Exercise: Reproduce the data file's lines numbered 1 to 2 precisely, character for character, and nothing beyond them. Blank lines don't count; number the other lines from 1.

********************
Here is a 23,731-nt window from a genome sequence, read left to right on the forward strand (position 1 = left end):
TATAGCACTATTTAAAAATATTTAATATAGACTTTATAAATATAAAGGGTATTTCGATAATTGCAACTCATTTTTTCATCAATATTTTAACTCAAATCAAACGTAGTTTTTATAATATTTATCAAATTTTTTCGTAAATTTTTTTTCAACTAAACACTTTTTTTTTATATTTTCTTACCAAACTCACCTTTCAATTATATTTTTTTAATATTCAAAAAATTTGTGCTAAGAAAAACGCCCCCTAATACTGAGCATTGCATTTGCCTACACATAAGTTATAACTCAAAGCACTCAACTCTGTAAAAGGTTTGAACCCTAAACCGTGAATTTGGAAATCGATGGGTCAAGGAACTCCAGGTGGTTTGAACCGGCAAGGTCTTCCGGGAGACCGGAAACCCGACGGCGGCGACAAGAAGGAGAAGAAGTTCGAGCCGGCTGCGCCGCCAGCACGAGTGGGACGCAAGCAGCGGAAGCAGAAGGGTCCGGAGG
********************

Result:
Here is a 23,731-nt window from a genome sequence, read left to right on the forward strand (position 1 = left end):
TATAGCACTATTTAAAAATATTTAATATAGACTTTATAAATATAAAGGGTATTTCGATAATTGCAACTCATTTTTTCATCAATATTTTAACTCAAATCAAACGTAGTTTTTATAATATTTATCAAATTTTTTCGTAAATTTTTTTTCAACTAAACACTTTTTTTTTATATTTTCTTACCAAACTCACCTTTCAATTATATTTTTTTAATATTCAAAAAATTTGTGCTAAGAAAAACGCCCCCTAATACTGAGCATTGCATTTGCCTACACATAAGTTATAACTCAAAGCACTCAACTCTGTAAAAGGTTTGAACCCTAAACCGTGAATTTGGAAATCGATGGGTCAAGGAACTCCAGGTGGTTTGAACCGGCAAGGTCTTCCGGGAGACCGGAAACCCGACGGCGGCGACAAGAAGGAGAAGAAGTTCGAGCCGGCTGCGCCGCCAGCACGAGTGGGACGCAAGCAGCGGAAGCAGAAGGGTCCGGAGG